Softball: Willowbrook's Dooley knows how to overcome adversity

  • Willowbrook's Caroline Dooley pitcher threw a no-hitter in her first outing of the 2021 season. The senior pitcher is committed to play collegiately at Briar Cliff University.

    Willowbrook's Caroline Dooley pitcher threw a no-hitter in her first outing of the 2021 season. The senior pitcher is committed to play collegiately at Briar Cliff University. COURTESY BILL ACKERMAN VIA SHAW MEDIA

 
 
Updated 5/4/2021 8:31 PM

Caroline Dooley received a special treat last spring, when her favorite baseball player -- former White Sox slugger Paul Konerko -- made a YouTube video for the Willowbrook softball team with words of encouragement during a lost season.

But Dooley is not one to need a pep talk.

 

As much as any girl in the Willowbrook program, Dooley is a role model for remaining positive when faced with adversity.

Willowbrook's senior pitcher lost much of her season on the mound as a sophomore with an arm injury in 2019, then lost her junior year to the coronavirus pandemic. This young season, she's down to her third catcher after injuries sidelined senior starter Annemarie Knudtson and Willowbrook's backup.

Through it all, Dooley meets the challenge to lead her team.

"Right now, our current situation, a lot of pitchers would not want to risk their records, would not be up to the challenge," Willowbrook coach Rachel Karos said. "She is stepping up to the challenge to be that leader."

Since she was last on the mound full-time for her high school team her freshman year, Dooley switched travel teams from the Chicago Cheetahs to the Wasco Diamonds, which she said helped her grow as a pitcher. Dooley does strength training twice a week with Ben Chantos of B3 Human Performance at T's Academy in Lombard. Dooley, the only girl who works with Chantos, does dead lifting, squatting, and building the right muscles for pitching and agility.

Dooley was an all-conference pitcher as a freshman with 156 strikeouts, and hit .402 with 27 runs batted in at the plate. She hit more than she pitched her sophomore year, batting .449 with 17 RBIs and 20 runs scored.

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Dooley made a sensational return to the high school mound last week, striking out 12 in no-hitting Morton in Willowbrook's season opener.

"My speed has got much faster and my power has got much better since my freshman year," said Dooley, who will play collegiately at Briar Cliff University in Sioux City, Iowa. "I guess my confidence is the biggest thing. Coming into this season, I hadn't pitched or played for Willowbrook in so long it felt like, but in my mind I was ready to dominate. Senior year, gotta go out with a bang."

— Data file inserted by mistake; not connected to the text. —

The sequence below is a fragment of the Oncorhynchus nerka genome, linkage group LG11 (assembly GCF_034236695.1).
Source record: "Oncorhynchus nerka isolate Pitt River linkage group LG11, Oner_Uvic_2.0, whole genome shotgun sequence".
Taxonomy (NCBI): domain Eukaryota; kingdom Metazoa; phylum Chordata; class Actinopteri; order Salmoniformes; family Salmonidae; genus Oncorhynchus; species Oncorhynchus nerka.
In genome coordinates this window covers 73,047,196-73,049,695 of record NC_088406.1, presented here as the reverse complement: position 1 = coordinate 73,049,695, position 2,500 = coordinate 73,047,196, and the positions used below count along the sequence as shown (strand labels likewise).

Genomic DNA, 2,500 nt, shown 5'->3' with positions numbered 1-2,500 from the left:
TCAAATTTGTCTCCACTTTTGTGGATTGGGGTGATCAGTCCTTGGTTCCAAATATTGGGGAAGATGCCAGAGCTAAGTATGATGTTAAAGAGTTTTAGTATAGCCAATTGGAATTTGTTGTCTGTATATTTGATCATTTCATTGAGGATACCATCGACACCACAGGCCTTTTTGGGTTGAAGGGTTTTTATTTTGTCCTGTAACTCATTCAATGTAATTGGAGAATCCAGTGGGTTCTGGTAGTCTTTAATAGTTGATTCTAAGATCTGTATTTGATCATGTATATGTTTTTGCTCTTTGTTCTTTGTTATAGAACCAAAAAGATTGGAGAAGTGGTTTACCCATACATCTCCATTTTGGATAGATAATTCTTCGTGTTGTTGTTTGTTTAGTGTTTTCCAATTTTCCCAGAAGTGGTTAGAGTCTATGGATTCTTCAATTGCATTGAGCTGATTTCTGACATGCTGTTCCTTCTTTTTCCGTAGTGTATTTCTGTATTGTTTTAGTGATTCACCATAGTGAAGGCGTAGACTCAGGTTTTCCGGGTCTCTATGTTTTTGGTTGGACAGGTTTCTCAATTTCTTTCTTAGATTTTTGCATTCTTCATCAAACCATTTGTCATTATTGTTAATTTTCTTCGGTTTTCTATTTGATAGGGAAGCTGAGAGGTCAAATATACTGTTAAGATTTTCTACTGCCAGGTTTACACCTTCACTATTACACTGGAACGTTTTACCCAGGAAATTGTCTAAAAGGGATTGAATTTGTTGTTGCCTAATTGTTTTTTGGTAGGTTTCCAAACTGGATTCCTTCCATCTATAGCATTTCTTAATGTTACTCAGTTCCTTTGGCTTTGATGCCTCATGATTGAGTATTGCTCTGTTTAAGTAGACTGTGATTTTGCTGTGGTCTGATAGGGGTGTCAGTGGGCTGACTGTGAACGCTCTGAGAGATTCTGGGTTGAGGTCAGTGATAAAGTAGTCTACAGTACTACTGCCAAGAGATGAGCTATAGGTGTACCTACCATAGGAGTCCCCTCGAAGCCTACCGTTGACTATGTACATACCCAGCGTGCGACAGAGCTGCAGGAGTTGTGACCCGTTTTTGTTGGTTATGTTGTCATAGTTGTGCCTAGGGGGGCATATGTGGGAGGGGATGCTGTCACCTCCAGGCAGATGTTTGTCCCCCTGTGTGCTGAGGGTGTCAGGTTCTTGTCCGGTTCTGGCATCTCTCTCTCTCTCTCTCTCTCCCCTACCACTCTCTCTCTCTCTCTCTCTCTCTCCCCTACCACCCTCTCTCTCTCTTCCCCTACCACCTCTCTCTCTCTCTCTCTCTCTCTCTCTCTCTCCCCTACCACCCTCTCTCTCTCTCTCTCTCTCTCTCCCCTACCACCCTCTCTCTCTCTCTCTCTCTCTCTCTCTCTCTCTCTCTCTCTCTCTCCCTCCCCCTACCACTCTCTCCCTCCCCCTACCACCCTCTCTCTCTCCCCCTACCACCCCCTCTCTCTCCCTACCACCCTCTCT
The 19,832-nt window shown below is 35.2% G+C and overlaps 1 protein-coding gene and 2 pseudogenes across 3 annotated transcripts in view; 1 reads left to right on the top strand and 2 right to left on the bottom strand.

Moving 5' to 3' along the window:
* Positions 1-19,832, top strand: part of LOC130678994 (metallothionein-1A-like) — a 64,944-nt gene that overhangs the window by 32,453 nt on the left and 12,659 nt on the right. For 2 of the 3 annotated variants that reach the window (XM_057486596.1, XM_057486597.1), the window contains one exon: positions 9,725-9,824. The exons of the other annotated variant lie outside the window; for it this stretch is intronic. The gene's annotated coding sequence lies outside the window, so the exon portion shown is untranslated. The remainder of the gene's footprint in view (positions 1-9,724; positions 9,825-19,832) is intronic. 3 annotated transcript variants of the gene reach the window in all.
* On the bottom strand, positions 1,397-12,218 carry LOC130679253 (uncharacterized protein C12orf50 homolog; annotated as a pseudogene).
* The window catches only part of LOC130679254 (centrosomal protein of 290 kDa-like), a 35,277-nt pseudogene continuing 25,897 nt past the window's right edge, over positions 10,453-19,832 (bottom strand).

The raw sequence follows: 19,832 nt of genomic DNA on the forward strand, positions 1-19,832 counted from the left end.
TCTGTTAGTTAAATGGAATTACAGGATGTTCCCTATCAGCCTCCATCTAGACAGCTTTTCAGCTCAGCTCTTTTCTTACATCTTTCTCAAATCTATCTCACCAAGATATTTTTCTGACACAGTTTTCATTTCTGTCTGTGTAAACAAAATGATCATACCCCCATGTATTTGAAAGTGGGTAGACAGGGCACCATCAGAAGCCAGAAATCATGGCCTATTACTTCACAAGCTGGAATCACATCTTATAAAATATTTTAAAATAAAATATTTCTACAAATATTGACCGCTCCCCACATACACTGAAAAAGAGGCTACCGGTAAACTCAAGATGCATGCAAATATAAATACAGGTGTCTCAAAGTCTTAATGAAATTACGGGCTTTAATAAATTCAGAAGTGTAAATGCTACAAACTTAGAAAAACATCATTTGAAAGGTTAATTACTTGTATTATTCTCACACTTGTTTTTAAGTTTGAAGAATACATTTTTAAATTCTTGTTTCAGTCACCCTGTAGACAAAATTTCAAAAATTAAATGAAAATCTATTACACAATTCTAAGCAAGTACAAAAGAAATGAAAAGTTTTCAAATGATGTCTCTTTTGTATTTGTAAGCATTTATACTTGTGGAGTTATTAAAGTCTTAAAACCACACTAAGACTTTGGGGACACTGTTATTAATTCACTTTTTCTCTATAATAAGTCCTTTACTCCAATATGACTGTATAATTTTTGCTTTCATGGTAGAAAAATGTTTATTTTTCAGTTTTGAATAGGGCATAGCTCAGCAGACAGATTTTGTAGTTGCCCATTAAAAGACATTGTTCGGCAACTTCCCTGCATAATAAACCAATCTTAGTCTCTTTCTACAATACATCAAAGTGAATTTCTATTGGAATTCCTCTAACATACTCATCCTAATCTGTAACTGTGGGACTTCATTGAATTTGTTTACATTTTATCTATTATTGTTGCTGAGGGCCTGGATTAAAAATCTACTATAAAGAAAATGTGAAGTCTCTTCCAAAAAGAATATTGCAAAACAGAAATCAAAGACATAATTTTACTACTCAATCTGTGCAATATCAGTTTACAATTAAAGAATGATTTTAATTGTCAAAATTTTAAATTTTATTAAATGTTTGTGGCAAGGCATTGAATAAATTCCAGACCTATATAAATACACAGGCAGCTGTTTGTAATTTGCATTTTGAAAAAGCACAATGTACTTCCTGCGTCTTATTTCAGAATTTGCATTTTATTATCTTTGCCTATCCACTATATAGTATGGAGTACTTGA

A message that Konerko relayed to Willowbrook's players was that if they give to the game, it will give back to them. Karos can tell that ideal resonates with a girl like Dooley that truly loves the game, who Karos could see one coaching one day.

"She is not just a softball player until the game is over," Karos said. "She is working out to get stronger, faster and better. She seems really thankful to be out there and doesn't take a single moment for granted. After losing the season last year and not getting the opportunity to play, she took advantage of that time to continue to get better. She is not going to take a single pitch or game off, regardless of the outcome."

That determination has been put to the test in the early going this spring.

Knudtson, moving from second base to catcher this season, sprained her ankle during a scrimmage against Willowbrook's JV team. Karos said she hopes she can return next week.

                                                                                                                                                                                                                       
 

Dooley said it's been a learning experience this spring with some bumps along the way between errors and passed balls behind her, but she's just having fun being back in the circle.

"I'm not going to lie, it has been rough, but you have to keep your cool. It's high school ball and we are there to have fun," Dooley said. "It helps to have a positive mindset. Knowing I'm a captain I have to stay positive, stay strong and be a role model."

Dooley said that communication is the biggest key in the pitcher/catcher relationship, with every catcher bringing their own quality.

"With these younger girls, it's my job to communicate what I throw, where the ball is going," Dooley said. "When there's fielding errors, you just have to walk off the mound, take a deep breath, tell the fielders how many outs there are. The biggest thing is to give them confidence."

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